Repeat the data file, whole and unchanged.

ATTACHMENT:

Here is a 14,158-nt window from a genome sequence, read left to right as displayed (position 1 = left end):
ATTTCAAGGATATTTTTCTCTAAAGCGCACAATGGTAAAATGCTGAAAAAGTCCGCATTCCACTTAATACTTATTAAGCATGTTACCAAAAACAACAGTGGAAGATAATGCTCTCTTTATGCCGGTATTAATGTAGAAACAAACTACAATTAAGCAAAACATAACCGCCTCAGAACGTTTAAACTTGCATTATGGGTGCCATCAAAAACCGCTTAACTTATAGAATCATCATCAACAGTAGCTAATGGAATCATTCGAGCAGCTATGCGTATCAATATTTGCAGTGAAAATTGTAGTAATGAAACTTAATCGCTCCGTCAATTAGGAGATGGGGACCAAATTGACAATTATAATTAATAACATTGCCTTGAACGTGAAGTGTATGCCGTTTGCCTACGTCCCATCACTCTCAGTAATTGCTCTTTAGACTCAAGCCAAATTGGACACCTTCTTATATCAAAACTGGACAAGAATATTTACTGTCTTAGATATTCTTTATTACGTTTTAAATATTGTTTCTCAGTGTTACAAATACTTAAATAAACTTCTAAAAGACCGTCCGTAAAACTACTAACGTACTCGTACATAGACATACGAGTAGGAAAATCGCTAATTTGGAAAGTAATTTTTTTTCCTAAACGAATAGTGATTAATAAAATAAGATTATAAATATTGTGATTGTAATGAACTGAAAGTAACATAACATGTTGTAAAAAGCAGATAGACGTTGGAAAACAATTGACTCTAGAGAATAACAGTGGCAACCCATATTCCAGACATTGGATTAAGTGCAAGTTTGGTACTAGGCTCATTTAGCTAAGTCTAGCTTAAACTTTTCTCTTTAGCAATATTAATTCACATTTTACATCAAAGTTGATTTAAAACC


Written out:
Here is a 14,158-nt window from a genome sequence, read left to right as displayed (position 1 = left end):
ATTTCAAGGATATTTTTCTCTAAAGCGCACAATGGTAAAATGCTGAAAAAGTCCGCATTCCACTTAATACTTATTAAGCATGTTACCAAAAACAACAGTGGAAGATAATGCTCTCTTTATGCCGGTATTAATGTAGAAACAAACTACAATTAAGCAAAACATAACCGCCTCAGAACGTTTAAACTTGCATTATGGGTGCCATCAAAAACCGCTTAACTTATAGAATCATCATCAACAGTAGCTAATGGAATCATTCGAGCAGCTATGCGTATCAATATTTGCAGTGAAAATTGTAGTAATGAAACTTAATCGCTCCGTCAATTAGGAGATGGGGACCAAATTGACAATTATAATTAATAACATTGCCTTGAACGTGAAGTGTATGCCGTTTGCCTACGTCCCATCACTCTCAGTAATTGCTCTTTAGACTCAAGCCAAATTGGACACCTTCTTATATCAAAACTGGACAAGAATATTTACTGTCTTAGATATTCTTTATTACGTTTTAAATATTGTTTCTCAGTGTTACAAATACTTAAATAAACTTCTAAAAGACCGTCCGTAAAACTACTAACGTACTCGTACATAGACATACGAGTAGGAAAATCGCTAATTTGGAAAGTAATTTTTTTTCCTAAACGAATAGTGATTAATAAAATAAGATTATAAATATTGTGATTGTAATGAACTGAAAGTAACATAACATGTTGTAAAAAGCAGATAGACGTTGGAAAACAATTGACTCTAGAGAATAACAGTGGCAACCCATATTCCAGACATTGGATTAAGTGCAAGTTTGGTACTAGGCTCATTTAGCTAAGTCTAGCTTAAACTTTTCTCTTTAGCAATATTAATTCACATTTTACATCAAAGTTGATTTAAAACC